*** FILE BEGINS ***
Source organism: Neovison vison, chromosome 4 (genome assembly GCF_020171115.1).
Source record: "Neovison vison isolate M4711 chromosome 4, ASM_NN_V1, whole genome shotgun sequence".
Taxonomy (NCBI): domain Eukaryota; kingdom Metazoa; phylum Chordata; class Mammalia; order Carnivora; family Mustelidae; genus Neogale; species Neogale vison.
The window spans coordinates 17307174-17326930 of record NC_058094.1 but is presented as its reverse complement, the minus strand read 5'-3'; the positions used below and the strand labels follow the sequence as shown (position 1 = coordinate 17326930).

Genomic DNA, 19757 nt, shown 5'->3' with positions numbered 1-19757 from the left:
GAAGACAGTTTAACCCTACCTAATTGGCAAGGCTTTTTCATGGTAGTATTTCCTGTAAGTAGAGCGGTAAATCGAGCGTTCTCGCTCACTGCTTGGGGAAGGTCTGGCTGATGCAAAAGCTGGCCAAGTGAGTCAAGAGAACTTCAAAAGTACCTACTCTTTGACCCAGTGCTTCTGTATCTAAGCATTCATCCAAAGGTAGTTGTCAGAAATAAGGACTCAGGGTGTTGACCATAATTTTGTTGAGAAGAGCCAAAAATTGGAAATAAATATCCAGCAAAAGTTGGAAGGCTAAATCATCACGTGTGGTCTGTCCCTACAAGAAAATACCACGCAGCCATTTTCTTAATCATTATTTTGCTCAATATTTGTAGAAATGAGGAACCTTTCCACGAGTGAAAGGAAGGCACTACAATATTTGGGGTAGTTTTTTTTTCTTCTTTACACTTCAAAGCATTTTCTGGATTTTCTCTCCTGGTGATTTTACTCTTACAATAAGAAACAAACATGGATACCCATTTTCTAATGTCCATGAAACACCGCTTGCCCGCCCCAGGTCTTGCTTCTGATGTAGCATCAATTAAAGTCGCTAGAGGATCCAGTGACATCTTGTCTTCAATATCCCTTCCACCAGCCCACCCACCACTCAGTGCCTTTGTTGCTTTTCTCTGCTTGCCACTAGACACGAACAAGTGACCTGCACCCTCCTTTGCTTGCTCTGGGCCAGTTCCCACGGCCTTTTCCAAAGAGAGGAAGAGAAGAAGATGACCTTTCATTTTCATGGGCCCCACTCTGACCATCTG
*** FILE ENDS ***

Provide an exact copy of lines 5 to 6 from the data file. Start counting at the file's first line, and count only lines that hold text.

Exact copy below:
Genomic DNA, 19757 nt, shown 5'->3' with positions numbered 1-19757 from the left:
GAAGACAGTTTAACCCTACCTAATTGGCAAGGCTTTTTCATGGTAGTATTTCCTGTAAGTAGAGCGGTAAATCGAGCGTTCTCGCTCACTGCTTGGGGAAGGTCTGGCTGATGCAAAAGCTGGCCAAGTGAGTCAAGAGAACTTCAAAAGTACCTACTCTTTGACCCAGTGCTTCTGTATCTAAGCATTCATCCAAAGGTAGTTGTCAGAAATAAGGACTCAGGGTGTTGACCATAATTTTGTTGAGAAGAGCCAAAAATTGGAAATAAATATCCAGCAAAAGTTGGAAGGCTAAATCATCACGTGTGGTCTGTCCCTACAAGAAAATACCACGCAGCCATTTTCTTAATCATTATTTTGCTCAATATTTGTAGAAATGAGGAACCTTTCCACGAGTGAAAGGAAGGCACTACAATATTTGGGGTAGTTTTTTTTTCTTCTTTACACTTCAAAGCATTTTCTGGATTTTCTCTCCTGGTGATTTTACTCTTACAATAAGAAACAAACATGGATACCCATTTTCTAATGTCCATGAAACACCGCTTGCCCGCCCCAGGTCTTGCTTCTGATGTAGCATCAATTAAAGTCGCTAGAGGATCCAGTGACATCTTGTCTTCAATATCCCTTCCACCAGCCCACCCACCACTCAGTGCCTTTGTTGCTTTTCTCTGCTTGCCACTAGACACGAACAAGTGACCTGCACCCTCCTTTGCTTGCTCTGGGCCAGTTCCCACGGCCTTTTCCAAAGAGAGGAAGAGAAGAAGATGACCTTTCATTTTCATGGGCCCCACTCTGACCATCTG